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E.A. Draffan

Supporting Communication in Stressful Times

When researching ideas for how to explain complex issues in and around COVID-19 and other related stressful situations for our Winston Churchill Memorial Trust Action Fund project, there seemed to be very little guidance specific to those who struggle with communication. No matter how hard we try there is often limited amounts of time available to support someone who has speech and language difficulties during stressful times.

It is essential that both effective and calming conversations take place and when thinking how to develop communication charts that could be adapted and used in a wide range of environments, several concerns may arise...

  • How do those coping with social distancing i.e. 2 metres or around six feet) cope with small text or those working in visors and other types of personal protection equipment (PPE) manage?
  • How do the usual single word labels used with simple symbols support those for whom English is not their first language or where other disabilities have an impact on spoken conversations?

We have been collecting charts such as those offered by Widgit 'To help patients communicate in hospital and critical care' or Patient Provider Communication with their 'Adult General Needs' charts and many others. The symbols and words are clear, but what if one has a visual, hearing or cognitive impairment and more explanation is needed. How could anyone adapt the content or images? Their use with computerised text to speech or screen reading is possible, but what else would help?

'AccessAbility 2: A Practical Handbook on Accessible Graphic Design' highlights some of the difficulties individuals may have, such as:

  • Distinguishing sounds from background noise.
  • Focusing or staying on task.
  • Memorizing and recalling information.
  • Understanding and following directions.
  • Understanding complex logic.
  • Understanding abstract ideas.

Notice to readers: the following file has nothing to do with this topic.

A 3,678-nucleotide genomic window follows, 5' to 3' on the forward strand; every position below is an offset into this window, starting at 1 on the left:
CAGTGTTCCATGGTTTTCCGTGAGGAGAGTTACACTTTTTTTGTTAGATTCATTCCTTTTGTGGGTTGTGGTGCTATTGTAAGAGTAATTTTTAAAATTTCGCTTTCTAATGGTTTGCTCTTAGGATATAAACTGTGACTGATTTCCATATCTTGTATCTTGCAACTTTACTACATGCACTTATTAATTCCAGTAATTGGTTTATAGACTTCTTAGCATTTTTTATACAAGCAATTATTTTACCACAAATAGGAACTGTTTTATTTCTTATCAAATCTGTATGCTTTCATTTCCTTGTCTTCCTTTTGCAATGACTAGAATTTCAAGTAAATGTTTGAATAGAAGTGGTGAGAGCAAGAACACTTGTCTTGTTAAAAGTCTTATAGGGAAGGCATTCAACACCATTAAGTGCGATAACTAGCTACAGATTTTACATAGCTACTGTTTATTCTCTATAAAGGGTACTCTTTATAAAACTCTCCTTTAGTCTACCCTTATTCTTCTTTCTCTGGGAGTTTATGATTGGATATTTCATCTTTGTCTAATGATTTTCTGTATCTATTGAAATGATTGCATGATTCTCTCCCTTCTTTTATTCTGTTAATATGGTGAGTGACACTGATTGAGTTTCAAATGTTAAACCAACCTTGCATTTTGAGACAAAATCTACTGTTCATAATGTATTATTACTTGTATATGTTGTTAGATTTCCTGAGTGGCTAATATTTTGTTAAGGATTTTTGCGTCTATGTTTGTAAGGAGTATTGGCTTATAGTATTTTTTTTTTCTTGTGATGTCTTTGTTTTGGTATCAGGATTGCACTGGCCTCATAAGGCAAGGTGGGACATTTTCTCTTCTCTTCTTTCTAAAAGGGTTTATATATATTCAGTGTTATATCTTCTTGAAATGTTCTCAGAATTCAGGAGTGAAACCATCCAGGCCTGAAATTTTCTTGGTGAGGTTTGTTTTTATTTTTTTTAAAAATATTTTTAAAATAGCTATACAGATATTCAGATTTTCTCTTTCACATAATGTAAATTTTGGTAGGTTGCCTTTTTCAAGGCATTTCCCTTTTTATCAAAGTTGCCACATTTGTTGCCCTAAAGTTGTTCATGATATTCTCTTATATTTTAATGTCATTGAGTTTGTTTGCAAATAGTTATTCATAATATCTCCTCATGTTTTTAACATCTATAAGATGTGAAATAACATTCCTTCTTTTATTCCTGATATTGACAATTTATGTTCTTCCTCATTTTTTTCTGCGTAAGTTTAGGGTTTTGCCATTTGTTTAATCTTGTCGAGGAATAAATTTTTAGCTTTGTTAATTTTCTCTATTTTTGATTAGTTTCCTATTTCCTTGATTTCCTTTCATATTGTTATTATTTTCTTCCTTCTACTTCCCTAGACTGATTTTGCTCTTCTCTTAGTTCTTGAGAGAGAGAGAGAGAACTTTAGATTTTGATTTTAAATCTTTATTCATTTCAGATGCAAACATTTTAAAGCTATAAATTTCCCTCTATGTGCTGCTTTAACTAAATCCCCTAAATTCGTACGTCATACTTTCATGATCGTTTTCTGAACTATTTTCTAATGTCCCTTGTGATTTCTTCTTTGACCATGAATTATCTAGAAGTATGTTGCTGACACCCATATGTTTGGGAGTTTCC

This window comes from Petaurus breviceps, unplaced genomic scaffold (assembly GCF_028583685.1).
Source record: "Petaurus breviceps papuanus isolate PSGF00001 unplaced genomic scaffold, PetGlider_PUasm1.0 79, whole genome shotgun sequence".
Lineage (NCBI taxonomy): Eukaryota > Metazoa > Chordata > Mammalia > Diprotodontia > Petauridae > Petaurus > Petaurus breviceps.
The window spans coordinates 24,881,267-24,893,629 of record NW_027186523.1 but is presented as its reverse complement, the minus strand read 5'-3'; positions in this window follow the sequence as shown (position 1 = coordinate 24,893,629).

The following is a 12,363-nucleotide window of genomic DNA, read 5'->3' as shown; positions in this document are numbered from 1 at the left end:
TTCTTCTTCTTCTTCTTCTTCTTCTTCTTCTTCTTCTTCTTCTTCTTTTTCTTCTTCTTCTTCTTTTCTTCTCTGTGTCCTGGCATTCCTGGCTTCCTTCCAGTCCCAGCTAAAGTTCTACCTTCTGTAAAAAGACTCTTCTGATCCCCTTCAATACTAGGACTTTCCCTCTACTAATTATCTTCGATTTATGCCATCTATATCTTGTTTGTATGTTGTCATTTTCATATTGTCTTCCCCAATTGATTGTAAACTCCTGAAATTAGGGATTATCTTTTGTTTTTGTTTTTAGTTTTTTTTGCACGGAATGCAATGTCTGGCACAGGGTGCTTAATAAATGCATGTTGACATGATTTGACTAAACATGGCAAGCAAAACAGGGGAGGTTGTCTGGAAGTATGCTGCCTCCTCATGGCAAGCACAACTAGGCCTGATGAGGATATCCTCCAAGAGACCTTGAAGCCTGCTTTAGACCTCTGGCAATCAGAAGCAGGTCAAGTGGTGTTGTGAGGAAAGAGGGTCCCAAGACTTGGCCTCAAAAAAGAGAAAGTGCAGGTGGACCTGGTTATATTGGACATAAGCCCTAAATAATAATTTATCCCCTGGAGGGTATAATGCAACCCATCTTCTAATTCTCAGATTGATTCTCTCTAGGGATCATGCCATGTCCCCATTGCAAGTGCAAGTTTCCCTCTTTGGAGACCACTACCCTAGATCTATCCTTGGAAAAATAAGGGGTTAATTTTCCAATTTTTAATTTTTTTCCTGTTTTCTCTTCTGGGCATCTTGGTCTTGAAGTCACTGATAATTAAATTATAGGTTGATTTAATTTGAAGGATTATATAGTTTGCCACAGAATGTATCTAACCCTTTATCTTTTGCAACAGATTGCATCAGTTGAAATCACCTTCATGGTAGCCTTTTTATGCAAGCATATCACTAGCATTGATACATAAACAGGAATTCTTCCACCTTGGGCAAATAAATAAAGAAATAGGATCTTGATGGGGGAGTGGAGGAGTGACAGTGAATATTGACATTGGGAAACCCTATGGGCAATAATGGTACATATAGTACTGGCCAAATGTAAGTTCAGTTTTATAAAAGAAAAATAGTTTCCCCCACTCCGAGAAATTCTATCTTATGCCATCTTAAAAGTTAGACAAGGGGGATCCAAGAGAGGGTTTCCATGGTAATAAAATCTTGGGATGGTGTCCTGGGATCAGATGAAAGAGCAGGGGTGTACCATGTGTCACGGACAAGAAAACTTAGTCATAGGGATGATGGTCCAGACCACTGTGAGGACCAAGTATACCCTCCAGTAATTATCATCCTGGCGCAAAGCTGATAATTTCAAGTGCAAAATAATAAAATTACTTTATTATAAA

• Understanding language usage.
  • Communicating in speech or wrltlng.
  • Working with numbers.
  • Keeping expected pace in any number of cognitive tasks.

This means that we need to be thinking how we can make communication in all its forms as easy as possible, not just depending on speech. Dr Rachael Grimaldi has worked with a team to develop an online app called CardMedic (that also works on tablets and phones) where she has used phrases and sentences for example in an assessment situation.

In discussion with colleagues the use of phrases and sentences is felt to be helpful, in particular when working with individuals where English is not their first language. This might apply to the professional as well as the client. 'Easy-to-read' sentences with a symbol can provide context and can be read out exactly as written. We are adapting our present version of Boardbuilder to support this wider audience.

As a result of helping to support work on the W3C Web Content Accessibility Guidelines for cognitive impairment we have also been researching which font type would best suit the situation. A recently pulished article by Gareth Ford Williams (Head of UX Design from the BBC) further helped decision making on the subject. 'A Guide to Understanding What Makes a Typeface Accessible, and How to Make Informed Decisions'.

Meanwhile, Global Symbols now has many more freely available medical type symbols (that have beeen added to the original AAC symbol sets) that can be downloaded and adapted in line with their open licences. These new symbol sets include the UN OCHA Humanitarian Icons, the OpenMoji symbol set, and the Guemil icons which have a range of emergency images.